The still life has long been used in painting as a visual metaphor for considerations of materiality, the conspicuous consumption of wealth, and the fleeting nature of life. Beth Lipman (born 1971) uses the vocabulary of the still life, particularly the table setting with its various vessels, foods, and associated objects, in complex sculptures created in clear glass. For Lipman, the still life operates as a commentary on our current consumer culture.
Precarious Possessions is an installation of life-sized Victorian furniture recreated in glass sculpture. Each of the three works, Crib, Cradle, and Sideboard with Blue China represents a particular moment in our lifespan and reminds us of our ties to the objects which define us through societal conventions.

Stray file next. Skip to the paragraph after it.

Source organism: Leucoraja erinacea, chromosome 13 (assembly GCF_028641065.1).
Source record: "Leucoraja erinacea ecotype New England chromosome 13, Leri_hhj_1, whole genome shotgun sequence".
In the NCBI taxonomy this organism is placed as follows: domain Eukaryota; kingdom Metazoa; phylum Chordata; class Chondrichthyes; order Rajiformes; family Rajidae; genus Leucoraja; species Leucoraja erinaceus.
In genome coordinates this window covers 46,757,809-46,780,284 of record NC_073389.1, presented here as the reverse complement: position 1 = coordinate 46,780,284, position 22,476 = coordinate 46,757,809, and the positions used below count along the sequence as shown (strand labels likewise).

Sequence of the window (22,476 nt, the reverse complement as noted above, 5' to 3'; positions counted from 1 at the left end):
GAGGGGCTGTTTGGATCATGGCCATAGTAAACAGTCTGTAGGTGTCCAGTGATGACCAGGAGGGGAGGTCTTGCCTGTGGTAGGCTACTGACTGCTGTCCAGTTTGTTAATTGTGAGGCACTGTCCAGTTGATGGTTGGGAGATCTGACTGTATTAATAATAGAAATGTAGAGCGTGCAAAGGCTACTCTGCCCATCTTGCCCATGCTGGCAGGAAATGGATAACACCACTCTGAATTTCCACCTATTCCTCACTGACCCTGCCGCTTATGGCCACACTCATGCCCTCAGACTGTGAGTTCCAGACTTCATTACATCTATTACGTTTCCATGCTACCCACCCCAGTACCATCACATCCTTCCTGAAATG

View an interview with artist, Beth Lipman
This exhibition is also made possible by the generous support of the Philip D. and Unni Kaltenbacher Ringling Museum Endowment and the John and Mable Ringling Museum of Art Foundation.
Beth Lipman, Sideboard with Blue China, 2013, 111" x 300" x 22", glass, wood, paint, adhesive, light Image Courtesy of the Artist and Claire Oliver Gallery, New York